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Mounting Problems

editThe conclusion of the second phase of elections to local government Wednesday (yesterday) will have brought the bulk of the country theoretically under local government. The second phase saw it possible under stricter security supervision than in the first and the third phase is due in a little over two months after the promised constitutional amendments. Local level empowerment has been the prime allurement for participation whipped as it has been also by the monopoly organizations that seek to justify the past decades of constitutional non performance. The danger is that the prime motive has been more the implementation of a constitution stuck in its own contradictions than the actual devolvement of real power to the local levels. Indeed, we are already now enmeshed in, because of the elections already held, the practicalities of the devolution which will press the system with more demands. The fact is that the current power monopoly in the country is centralized, it is individual- centered and it is this very monopoly that denied the country its right to local rule for the decades since they usurped power through elections and then through the Maoist movement.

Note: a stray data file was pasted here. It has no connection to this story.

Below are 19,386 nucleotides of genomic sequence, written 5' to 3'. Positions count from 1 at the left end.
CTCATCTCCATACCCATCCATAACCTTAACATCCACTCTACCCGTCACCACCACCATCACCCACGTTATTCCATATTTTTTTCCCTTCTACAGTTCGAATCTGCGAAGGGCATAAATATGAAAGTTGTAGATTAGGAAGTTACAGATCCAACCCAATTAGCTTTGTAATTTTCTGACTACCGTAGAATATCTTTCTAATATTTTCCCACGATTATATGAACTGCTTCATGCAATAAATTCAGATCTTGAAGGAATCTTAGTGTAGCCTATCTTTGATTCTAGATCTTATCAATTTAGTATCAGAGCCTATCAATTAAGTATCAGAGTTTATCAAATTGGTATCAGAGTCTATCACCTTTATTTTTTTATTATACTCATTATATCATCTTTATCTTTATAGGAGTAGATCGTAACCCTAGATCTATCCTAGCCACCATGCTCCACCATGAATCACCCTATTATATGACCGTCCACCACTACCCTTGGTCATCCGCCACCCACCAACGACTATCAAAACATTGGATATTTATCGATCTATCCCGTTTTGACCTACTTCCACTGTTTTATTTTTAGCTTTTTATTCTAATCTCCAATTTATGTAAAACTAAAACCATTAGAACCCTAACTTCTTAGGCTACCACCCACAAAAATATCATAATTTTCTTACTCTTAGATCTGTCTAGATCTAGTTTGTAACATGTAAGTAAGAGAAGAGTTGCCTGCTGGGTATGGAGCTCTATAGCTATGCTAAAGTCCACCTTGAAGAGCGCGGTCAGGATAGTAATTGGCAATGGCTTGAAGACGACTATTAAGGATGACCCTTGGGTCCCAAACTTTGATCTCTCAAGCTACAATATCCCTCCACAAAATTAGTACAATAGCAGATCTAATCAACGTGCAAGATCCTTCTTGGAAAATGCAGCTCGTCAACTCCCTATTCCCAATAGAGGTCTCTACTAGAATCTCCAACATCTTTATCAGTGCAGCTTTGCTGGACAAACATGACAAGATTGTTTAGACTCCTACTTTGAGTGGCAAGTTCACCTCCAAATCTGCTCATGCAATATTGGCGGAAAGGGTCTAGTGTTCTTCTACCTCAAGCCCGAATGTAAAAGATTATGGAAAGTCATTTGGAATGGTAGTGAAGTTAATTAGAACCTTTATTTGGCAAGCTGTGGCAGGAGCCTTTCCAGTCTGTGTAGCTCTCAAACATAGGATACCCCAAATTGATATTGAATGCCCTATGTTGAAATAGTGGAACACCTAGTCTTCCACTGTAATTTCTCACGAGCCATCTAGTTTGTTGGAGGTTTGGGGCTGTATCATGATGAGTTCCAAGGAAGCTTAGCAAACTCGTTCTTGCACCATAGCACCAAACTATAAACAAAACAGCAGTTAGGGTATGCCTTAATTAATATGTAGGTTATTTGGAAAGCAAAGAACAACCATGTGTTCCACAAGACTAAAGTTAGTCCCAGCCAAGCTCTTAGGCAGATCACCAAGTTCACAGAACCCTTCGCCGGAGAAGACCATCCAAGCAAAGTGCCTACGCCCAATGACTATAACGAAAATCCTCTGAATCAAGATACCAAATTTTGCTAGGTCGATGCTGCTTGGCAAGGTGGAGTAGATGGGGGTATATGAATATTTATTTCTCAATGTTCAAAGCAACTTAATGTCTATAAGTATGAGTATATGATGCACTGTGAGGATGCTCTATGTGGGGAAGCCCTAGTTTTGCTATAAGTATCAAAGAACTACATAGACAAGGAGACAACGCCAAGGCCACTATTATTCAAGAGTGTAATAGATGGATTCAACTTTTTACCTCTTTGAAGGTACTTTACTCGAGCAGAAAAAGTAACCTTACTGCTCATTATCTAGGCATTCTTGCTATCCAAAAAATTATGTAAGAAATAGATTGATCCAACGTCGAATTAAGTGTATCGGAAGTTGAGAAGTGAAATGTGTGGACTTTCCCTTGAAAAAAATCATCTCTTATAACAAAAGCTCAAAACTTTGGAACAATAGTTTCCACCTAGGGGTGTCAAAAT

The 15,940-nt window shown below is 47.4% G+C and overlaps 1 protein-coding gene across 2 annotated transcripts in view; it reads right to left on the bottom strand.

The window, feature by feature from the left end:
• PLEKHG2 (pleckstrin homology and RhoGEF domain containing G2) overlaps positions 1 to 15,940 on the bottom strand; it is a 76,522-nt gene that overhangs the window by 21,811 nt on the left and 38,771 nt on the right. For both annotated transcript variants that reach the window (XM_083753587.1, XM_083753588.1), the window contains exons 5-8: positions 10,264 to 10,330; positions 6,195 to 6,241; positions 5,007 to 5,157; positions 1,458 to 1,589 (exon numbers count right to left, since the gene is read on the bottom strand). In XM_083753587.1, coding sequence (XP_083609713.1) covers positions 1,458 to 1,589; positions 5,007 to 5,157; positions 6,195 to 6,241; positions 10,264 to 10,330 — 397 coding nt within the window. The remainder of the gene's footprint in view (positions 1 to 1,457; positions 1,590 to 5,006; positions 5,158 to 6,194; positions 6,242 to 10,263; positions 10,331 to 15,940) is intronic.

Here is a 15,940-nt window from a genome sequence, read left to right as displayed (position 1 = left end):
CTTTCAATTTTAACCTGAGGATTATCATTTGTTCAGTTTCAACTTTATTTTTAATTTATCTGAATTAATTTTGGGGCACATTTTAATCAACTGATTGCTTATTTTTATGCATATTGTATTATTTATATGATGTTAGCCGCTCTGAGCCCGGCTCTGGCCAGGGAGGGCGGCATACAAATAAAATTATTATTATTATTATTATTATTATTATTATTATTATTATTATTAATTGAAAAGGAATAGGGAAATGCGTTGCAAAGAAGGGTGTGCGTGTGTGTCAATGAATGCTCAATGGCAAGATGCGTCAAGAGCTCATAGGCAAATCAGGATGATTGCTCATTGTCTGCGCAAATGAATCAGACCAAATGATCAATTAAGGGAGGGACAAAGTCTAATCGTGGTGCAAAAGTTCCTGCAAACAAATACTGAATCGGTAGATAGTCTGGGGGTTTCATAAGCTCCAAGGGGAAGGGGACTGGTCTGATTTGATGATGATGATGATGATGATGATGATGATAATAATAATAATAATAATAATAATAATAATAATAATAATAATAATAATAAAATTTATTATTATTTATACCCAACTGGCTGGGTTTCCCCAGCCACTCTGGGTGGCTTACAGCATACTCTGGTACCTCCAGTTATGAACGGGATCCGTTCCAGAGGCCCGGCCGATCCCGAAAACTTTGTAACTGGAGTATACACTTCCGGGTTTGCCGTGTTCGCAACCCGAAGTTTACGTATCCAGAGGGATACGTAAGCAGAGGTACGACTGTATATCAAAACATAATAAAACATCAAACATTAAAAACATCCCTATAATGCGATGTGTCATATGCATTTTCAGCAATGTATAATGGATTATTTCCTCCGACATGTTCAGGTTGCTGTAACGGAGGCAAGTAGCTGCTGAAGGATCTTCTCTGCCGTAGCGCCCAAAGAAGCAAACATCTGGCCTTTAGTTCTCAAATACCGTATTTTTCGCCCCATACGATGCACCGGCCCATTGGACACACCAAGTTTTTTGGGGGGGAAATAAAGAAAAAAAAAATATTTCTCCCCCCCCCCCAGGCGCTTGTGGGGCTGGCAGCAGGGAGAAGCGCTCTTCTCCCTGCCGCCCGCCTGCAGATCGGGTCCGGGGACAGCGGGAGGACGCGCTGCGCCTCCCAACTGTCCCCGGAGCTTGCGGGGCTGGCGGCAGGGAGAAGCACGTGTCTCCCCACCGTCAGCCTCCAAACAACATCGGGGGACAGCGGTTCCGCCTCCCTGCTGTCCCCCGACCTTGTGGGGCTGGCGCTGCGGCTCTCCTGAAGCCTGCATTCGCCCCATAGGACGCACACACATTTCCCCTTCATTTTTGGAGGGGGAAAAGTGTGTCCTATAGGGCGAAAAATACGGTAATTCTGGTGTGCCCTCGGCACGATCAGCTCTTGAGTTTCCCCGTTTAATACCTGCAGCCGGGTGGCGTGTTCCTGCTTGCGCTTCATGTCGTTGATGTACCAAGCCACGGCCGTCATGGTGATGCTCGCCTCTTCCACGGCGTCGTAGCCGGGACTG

The contradictions are already unraveling. For the first time in the country’s long electoral history, the country saw a thrice- postponed election schedule prompting yet more postponements and then a new schedule demanding a third phase whose tenure is impinged on a constitutional amendment yet in the making. The complaint after the reintroduction of the multi- party system was that the system could have seen less partisan approach to local elections and that the less-pluralistic approach at the local levels reacted in the success of the stern partisanship of the Maoist movement. The party central leadership’s intervention in alignments and the choice of candidates to the local level was itself a glaring contradiction to be defied through various ways by the grass roots. This has already compelled a change in the leadership’s control over the local nominations in the second phase. Theoretically thus financial and administrative personnel to be disbursed by the center for the newly elected to overlord must see tensions impacting on the success of local government. The tragedy is that it is the same political leadership that made dormant a two-decade old local self-government act that now champions more power devolution to the grass roots while still retaining their stringent centralized organizational powers. It is possible to foresee a systemic strain that is bound to unravel imminently. The haste to implement a long delayed constitution has already seen the newly empowered bereft of the legislative measures required to see a Singha Durbar at the very door steps. The vacuum is real, especially when one conceptualizes the fact that the local level polls must be followed by the polls to the created federations and the central parliament prior to which the role of the district and the new ‘confederations’ must be actually legislated. So far the fast tract polls have sought to sideline these actual intricacies. The devil is in the details. And then there is a time line. All these contribute to the adamant environment of uncertainties that the holding of the polls seek to diminish.

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